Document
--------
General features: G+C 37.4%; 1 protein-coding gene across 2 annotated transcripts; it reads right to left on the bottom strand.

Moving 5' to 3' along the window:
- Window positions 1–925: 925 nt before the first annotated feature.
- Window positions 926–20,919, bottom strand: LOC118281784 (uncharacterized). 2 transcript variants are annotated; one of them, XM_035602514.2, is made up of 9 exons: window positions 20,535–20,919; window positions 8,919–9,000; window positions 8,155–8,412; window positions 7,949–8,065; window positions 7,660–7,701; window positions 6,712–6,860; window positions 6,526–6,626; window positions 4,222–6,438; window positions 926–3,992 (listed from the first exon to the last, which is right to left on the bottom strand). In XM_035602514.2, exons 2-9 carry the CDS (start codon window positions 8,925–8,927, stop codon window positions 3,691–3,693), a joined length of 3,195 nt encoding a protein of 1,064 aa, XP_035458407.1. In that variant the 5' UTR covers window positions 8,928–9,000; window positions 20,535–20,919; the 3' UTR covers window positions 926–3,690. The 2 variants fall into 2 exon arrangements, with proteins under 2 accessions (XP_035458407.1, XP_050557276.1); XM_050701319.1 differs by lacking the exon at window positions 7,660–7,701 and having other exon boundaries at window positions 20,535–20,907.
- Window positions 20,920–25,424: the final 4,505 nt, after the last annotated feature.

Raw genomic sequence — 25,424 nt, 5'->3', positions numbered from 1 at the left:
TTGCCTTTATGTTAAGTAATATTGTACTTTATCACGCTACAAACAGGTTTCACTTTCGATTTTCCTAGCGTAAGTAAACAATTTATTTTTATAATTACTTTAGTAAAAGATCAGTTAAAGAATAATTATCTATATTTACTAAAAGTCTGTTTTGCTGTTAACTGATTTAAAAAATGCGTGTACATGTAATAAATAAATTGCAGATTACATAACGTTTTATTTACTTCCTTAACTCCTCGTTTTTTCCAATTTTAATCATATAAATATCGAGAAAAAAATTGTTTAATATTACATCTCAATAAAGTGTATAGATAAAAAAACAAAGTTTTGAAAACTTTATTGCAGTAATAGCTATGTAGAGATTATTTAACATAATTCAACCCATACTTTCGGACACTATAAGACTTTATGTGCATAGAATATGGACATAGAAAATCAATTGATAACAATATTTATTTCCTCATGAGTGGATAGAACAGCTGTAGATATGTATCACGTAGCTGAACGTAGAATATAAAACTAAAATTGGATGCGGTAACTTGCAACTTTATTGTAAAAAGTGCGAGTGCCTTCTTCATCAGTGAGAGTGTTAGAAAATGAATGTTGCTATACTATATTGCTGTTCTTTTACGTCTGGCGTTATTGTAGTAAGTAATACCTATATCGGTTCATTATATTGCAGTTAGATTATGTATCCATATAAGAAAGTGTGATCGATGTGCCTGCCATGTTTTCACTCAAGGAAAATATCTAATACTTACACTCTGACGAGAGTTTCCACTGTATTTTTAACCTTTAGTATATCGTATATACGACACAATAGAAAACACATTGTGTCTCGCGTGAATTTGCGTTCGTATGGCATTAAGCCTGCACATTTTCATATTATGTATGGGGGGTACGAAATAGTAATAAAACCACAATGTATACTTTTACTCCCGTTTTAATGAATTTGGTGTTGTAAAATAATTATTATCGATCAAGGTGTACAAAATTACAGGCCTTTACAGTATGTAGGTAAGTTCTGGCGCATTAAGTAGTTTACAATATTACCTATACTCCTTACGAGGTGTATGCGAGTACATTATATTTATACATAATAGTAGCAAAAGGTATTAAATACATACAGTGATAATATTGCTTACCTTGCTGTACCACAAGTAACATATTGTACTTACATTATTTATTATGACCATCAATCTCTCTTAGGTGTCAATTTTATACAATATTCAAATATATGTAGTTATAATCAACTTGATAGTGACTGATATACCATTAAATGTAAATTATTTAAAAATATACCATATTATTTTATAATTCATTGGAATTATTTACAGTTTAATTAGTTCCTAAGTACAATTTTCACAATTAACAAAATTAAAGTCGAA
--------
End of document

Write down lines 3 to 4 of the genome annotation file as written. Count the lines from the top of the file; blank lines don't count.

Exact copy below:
- Window positions 1–925: 925 nt before the first annotated feature.
- Window positions 926–20,919, bottom strand: LOC118281784 (uncharacterized). 2 transcript variants are annotated; one of them, XM_035602514.2, is made up of 9 exons: window positions 20,535–20,919; window positions 8,919–9,000; window positions 8,155–8,412; window positions 7,949–8,065; window positions 7,660–7,701; window positions 6,712–6,860; window positions 6,526–6,626; window positions 4,222–6,438; window positions 926–3,992 (listed from the first exon to the last, which is right to left on the bottom strand). In XM_035602514.2, exons 2-9 carry the CDS (start codon window positions 8,925–8,927, stop codon window positions 3,691–3,693), a joined length of 3,195 nt encoding a protein of 1,064 aa, XP_035458407.1. In that variant the 5' UTR covers window positions 8,928–9,000; window positions 20,535–20,919; the 3' UTR covers window positions 926–3,690. The 2 variants fall into 2 exon arrangements, with proteins under 2 accessions (XP_035458407.1, XP_050557276.1); XM_050701319.1 differs by lacking the exon at window positions 7,660–7,701 and having other exon boundaries at window positions 20,535–20,907.